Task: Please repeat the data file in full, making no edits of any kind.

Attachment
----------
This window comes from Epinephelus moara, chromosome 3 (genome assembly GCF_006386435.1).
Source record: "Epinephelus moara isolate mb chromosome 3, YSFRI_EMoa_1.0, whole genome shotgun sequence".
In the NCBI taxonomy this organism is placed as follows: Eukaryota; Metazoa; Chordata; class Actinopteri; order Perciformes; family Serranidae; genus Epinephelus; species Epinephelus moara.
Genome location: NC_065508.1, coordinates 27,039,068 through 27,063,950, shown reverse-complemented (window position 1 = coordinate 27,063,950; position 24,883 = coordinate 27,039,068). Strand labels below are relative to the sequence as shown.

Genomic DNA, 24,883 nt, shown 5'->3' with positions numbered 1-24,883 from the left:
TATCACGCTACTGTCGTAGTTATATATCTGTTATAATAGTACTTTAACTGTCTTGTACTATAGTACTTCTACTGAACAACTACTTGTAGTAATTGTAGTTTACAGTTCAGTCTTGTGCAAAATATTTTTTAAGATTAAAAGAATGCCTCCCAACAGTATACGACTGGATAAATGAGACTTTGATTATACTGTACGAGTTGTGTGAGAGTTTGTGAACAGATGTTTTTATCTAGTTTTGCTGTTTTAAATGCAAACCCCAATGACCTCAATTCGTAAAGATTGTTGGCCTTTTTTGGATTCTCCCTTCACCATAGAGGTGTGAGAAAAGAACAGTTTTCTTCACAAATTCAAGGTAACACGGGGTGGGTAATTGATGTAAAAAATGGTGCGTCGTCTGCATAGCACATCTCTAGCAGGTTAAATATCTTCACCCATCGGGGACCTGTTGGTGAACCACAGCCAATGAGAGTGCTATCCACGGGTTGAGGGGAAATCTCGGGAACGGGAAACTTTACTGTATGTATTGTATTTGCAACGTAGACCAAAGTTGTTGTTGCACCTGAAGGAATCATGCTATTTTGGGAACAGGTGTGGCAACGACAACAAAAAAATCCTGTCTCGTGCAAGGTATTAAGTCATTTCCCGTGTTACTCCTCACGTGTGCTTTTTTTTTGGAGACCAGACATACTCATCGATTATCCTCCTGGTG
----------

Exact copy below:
This window comes from Epinephelus moara, chromosome 3 (genome assembly GCF_006386435.1).
Source record: "Epinephelus moara isolate mb chromosome 3, YSFRI_EMoa_1.0, whole genome shotgun sequence".
In the NCBI taxonomy this organism is placed as follows: Eukaryota; Metazoa; Chordata; class Actinopteri; order Perciformes; family Serranidae; genus Epinephelus; species Epinephelus moara.
Genome location: NC_065508.1, coordinates 27,039,068 through 27,063,950, shown reverse-complemented (window position 1 = coordinate 27,063,950; position 24,883 = coordinate 27,039,068). Strand labels below are relative to the sequence as shown.

Genomic DNA, 24,883 nt, shown 5'->3' with positions numbered 1-24,883 from the left:
TATCACGCTACTGTCGTAGTTATATATCTGTTATAATAGTACTTTAACTGTCTTGTACTATAGTACTTCTACTGAACAACTACTTGTAGTAATTGTAGTTTACAGTTCAGTCTTGTGCAAAATATTTTTTAAGATTAAAAGAATGCCTCCCAACAGTATACGACTGGATAAATGAGACTTTGATTATACTGTACGAGTTGTGTGAGAGTTTGTGAACAGATGTTTTTATCTAGTTTTGCTGTTTTAAATGCAAACCCCAATGACCTCAATTCGTAAAGATTGTTGGCCTTTTTTGGATTCTCCCTTCACCATAGAGGTGTGAGAAAAGAACAGTTTTCTTCACAAATTCAAGGTAACACGGGGTGGGTAATTGATGTAAAAAATGGTGCGTCGTCTGCATAGCACATCTCTAGCAGGTTAAATATCTTCACCCATCGGGGACCTGTTGGTGAACCACAGCCAATGAGAGTGCTATCCACGGGTTGAGGGGAAATCTCGGGAACGGGAAACTTTACTGTATGTATTGTATTTGCAACGTAGACCAAAGTTGTTGTTGCACCTGAAGGAATCATGCTATTTTGGGAACAGGTGTGGCAACGACAACAAAAAAATCCTGTCTCGTGCAAGGTATTAAGTCATTTCCCGTGTTACTCCTCACGTGTGCTTTTTTTTTGGAGACCAGACATACTCATCGATTATCCTCCTGGTG